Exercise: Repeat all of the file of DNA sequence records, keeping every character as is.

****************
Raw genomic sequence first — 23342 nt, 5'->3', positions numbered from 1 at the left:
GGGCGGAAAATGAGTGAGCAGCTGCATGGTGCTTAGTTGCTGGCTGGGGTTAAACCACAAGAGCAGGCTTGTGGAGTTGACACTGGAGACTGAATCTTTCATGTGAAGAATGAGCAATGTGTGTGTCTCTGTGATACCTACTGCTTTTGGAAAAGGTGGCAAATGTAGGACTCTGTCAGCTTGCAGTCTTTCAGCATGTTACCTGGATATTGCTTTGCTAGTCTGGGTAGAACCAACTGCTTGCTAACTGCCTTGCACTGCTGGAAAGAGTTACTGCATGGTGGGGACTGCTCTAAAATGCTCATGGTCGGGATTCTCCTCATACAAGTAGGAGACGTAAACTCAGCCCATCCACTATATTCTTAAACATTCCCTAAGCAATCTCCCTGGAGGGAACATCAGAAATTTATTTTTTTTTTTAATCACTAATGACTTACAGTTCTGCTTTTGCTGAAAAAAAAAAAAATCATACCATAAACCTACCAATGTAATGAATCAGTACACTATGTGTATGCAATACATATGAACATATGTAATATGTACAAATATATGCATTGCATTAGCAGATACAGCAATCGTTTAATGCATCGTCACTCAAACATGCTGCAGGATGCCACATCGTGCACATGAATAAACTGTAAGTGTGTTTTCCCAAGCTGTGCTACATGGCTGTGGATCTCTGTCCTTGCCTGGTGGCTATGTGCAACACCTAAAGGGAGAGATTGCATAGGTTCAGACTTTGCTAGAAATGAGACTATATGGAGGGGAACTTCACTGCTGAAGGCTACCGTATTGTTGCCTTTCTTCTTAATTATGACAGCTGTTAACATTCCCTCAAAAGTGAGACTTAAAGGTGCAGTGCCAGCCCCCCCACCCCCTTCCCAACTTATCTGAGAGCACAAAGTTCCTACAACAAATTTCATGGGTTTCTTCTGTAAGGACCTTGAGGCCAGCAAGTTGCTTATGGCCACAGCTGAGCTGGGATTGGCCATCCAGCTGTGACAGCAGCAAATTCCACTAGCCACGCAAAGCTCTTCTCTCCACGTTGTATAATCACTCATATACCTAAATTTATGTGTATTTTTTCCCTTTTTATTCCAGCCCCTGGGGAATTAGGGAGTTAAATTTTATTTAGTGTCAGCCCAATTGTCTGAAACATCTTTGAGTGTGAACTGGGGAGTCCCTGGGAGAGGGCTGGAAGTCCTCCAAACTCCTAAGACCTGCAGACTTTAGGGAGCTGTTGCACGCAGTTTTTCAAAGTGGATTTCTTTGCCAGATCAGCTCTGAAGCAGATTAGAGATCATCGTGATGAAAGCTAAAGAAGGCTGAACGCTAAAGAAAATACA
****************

Raw genomic sequence first — 23342 nt, 5'->3', positions numbered from 1 at the left:
GGGCGGAAAATGAGTGAGCAGCTGCATGGTGCTTAGTTGCTGGCTGGGGTTAAACCACAAGAGCAGGCTTGTGGAGTTGACACTGGAGACTGAATCTTTCATGTGAAGAATGAGCAATGTGTGTGTCTCTGTGATACCTACTGCTTTTGGAAAAGGTGGCAAATGTAGGACTCTGTCAGCTTGCAGTCTTTCAGCATGTTACCTGGATATTGCTTTGCTAGTCTGGGTAGAACCAACTGCTTGCTAACTGCCTTGCACTGCTGGAAAGAGTTACTGCATGGTGGGGACTGCTCTAAAATGCTCATGGTCGGGATTCTCCTCATACAAGTAGGAGACGTAAACTCAGCCCATCCACTATATTCTTAAACATTCCCTAAGCAATCTCCCTGGAGGGAACATCAGAAATTTATTTTTTTTTTTAATCACTAATGACTTACAGTTCTGCTTTTGCTGAAAAAAAAAAAAATCATACCATAAACCTACCAATGTAATGAATCAGTACACTATGTGTATGCAATACATATGAACATATGTAATATGTACAAATATATGCATTGCATTAGCAGATACAGCAATCGTTTAATGCATCGTCACTCAAACATGCTGCAGGATGCCACATCGTGCACATGAATAAACTGTAAGTGTGTTTTCCCAAGCTGTGCTACATGGCTGTGGATCTCTGTCCTTGCCTGGTGGCTATGTGCAACACCTAAAGGGAGAGATTGCATAGGTTCAGACTTTGCTAGAAATGAGACTATATGGAGGGGAACTTCACTGCTGAAGGCTACCGTATTGTTGCCTTTCTTCTTAATTATGACAGCTGTTAACATTCCCTCAAAAGTGAGACTTAAAGGTGCAGTGCCAGCCCCCCCACCCCCTTCCCAACTTATCTGAGAGCACAAAGTTCCTACAACAAATTTCATGGGTTTCTTCTGTAAGGACCTTGAGGCCAGCAAGTTGCTTATGGCCACAGCTGAGCTGGGATTGGCCATCCAGCTGTGACAGCAGCAAATTCCACTAGCCACGCAAAGCTCTTCTCTCCACGTTGTATAATCACTCATATACCTAAATTTATGTGTATTTTTTCCCTTTTTATTCCAGCCCCTGGGGAATTAGGGAGTTAAATTTTATTTAGTGTCAGCCCAATTGTCTGAAACATCTTTGAGTGTGAACTGGGGAGTCCCTGGGAGAGGGCTGGAAGTCCTCCAAACTCCTAAGACCTGCAGACTTTAGGGAGCTGTTGCACGCAGTTTTTCAAAGTGGATTTCTTTGCCAGATCAGCTCTGAAGCAGATTAGAGATCATCGTGATGAAAGCTAAAGAAGGCTGAACGCTAAAGAAAATACA